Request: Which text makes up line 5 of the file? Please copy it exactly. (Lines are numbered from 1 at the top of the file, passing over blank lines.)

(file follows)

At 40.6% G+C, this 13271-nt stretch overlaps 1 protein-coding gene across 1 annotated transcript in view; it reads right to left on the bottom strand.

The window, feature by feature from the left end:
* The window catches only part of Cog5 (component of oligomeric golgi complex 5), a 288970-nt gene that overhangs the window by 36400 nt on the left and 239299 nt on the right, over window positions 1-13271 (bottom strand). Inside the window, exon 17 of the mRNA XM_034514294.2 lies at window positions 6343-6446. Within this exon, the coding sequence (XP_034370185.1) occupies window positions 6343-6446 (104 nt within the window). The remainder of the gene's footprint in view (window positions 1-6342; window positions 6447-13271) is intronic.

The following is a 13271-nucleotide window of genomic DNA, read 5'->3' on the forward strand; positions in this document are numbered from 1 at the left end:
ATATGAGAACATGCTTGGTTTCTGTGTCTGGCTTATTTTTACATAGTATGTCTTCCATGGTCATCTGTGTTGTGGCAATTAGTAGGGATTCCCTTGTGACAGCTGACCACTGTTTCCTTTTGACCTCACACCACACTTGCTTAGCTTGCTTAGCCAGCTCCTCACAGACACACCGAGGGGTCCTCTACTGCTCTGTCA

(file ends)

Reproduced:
ATATGAGAACATGCTTGGTTTCTGTGTCTGGCTTATTTTTACATAGTATGTCTTCCATGGTCATCTGTGTTGTGGCAATTAGTAGGGATTCCCTTGTGACAGCTGACCACTGTTTCCTTTTGACCTCACACCACACTTGCTTAGCTTGCTTAGCCAGCTCCTCACAGACACACCGAGGGGTCCTCTACTGCTCTGTCA